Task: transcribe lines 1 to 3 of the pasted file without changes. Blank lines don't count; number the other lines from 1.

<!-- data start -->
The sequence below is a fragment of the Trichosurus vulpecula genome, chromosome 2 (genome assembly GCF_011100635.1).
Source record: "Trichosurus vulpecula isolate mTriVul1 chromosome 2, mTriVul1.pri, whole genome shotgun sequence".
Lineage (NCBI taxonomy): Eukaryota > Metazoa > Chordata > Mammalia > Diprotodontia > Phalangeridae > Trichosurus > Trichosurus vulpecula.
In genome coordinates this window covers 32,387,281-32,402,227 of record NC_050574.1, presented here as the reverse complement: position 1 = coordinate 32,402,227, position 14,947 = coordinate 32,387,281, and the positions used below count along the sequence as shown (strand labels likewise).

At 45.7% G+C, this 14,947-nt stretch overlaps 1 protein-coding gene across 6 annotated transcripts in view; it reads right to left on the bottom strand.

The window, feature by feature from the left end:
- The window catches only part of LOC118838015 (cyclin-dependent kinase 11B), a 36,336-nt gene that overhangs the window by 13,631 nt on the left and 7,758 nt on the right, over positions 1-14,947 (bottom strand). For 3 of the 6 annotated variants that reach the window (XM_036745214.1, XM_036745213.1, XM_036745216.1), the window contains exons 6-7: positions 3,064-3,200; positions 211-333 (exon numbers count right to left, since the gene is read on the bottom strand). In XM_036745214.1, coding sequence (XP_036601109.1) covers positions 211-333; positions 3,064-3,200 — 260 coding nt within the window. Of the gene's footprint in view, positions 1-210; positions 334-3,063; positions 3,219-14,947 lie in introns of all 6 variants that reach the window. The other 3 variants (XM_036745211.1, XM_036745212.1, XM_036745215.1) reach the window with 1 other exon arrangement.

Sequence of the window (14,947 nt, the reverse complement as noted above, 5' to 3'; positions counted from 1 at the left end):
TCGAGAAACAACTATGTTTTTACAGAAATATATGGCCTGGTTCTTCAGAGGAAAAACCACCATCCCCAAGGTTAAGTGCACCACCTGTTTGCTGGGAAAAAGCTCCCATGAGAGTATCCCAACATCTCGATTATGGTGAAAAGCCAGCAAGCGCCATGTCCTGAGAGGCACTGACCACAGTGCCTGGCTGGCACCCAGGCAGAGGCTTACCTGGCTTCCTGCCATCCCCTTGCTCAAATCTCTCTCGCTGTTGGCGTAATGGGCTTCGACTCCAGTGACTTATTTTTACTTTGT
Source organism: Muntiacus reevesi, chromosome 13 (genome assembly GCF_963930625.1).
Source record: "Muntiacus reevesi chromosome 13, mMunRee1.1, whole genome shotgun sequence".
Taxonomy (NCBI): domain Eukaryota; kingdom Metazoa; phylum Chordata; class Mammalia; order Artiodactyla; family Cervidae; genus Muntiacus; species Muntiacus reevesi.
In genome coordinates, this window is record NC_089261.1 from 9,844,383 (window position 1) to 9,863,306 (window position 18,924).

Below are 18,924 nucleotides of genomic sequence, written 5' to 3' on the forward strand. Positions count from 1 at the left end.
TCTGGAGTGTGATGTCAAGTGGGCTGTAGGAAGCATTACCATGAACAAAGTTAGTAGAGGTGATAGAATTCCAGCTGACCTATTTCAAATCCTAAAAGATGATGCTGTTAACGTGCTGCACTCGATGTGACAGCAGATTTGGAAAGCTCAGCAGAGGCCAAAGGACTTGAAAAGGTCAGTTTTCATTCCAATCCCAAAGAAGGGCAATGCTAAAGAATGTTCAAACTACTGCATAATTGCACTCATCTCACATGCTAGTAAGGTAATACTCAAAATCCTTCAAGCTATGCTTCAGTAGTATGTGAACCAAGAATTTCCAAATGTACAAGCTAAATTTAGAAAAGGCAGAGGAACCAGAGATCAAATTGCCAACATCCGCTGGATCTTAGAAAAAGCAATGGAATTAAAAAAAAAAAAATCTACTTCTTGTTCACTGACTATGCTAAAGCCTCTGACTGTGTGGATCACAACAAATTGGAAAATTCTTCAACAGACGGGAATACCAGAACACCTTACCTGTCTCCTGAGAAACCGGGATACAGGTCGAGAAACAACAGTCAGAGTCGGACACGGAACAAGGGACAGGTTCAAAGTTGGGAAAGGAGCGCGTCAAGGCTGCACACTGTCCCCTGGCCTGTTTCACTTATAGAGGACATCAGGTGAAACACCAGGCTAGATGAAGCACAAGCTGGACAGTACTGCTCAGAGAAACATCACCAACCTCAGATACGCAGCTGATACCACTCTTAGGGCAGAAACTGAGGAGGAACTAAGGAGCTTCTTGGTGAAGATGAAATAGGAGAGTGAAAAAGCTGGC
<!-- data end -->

The sequence below is a fragment of the Trichosurus vulpecula genome, chromosome 2 (genome assembly GCF_011100635.1).
Source record: "Trichosurus vulpecula isolate mTriVul1 chromosome 2, mTriVul1.pri, whole genome shotgun sequence".
Lineage (NCBI taxonomy): Eukaryota > Metazoa > Chordata > Mammalia > Diprotodontia > Phalangeridae > Trichosurus > Trichosurus vulpecula.